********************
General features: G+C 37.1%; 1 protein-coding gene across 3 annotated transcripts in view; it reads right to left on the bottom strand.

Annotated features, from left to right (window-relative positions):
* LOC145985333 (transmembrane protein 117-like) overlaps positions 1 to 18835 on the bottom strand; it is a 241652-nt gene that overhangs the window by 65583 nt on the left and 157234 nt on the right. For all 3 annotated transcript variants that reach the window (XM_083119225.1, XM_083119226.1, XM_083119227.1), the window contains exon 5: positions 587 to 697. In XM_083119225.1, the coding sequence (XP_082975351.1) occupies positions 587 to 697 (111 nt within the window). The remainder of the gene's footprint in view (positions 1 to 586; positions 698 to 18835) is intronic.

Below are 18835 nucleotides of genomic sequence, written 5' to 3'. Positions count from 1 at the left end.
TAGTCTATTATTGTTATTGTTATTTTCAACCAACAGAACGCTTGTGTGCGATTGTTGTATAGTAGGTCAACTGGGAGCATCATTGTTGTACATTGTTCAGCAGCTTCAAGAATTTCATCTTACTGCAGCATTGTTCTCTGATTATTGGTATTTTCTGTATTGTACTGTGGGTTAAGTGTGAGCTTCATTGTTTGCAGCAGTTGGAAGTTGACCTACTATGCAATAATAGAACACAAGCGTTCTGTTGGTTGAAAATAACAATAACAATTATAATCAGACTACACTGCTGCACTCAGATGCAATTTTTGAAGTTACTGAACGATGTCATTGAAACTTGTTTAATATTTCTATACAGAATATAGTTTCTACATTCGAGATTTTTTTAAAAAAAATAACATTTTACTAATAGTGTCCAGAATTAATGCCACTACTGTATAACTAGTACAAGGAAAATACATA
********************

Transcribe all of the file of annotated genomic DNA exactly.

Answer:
General features: G+C 37.1%; 1 protein-coding gene across 3 annotated transcripts in view; it reads right to left on the bottom strand.

Annotated features, from left to right (window-relative positions):
* LOC145985333 (transmembrane protein 117-like) overlaps positions 1 to 18835 on the bottom strand; it is a 241652-nt gene that overhangs the window by 65583 nt on the left and 157234 nt on the right. For all 3 annotated transcript variants that reach the window (XM_083119225.1, XM_083119226.1, XM_083119227.1), the window contains exon 5: positions 587 to 697. In XM_083119225.1, the coding sequence (XP_082975351.1) occupies positions 587 to 697 (111 nt within the window). The remainder of the gene's footprint in view (positions 1 to 586; positions 698 to 18835) is intronic.

Below are 18835 nucleotides of genomic sequence, written 5' to 3'. Positions count from 1 at the left end.
TAGTCTATTATTGTTATTGTTATTTTCAACCAACAGAACGCTTGTGTGCGATTGTTGTATAGTAGGTCAACTGGGAGCATCATTGTTGTACATTGTTCAGCAGCTTCAAGAATTTCATCTTACTGCAGCATTGTTCTCTGATTATTGGTATTTTCTGTATTGTACTGTGGGTTAAGTGTGAGCTTCATTGTTTGCAGCAGTTGGAAGTTGACCTACTATGCAATAATAGAACACAAGCGTTCTGTTGGTTGAAAATAACAATAACAATTATAATCAGACTACACTGCTGCACTCAGATGCAATTTTTGAAGTTACTGAACGATGTCATTGAAACTTGTTTAATATTTCTATACAGAATATAGTTTCTACATTCGAGATTTTTTTAAAAAAAATAACATTTTACTAATAGTGTCCAGAATTAATGCCACTACTGTATAACTAGTACAAGGAAAATACATA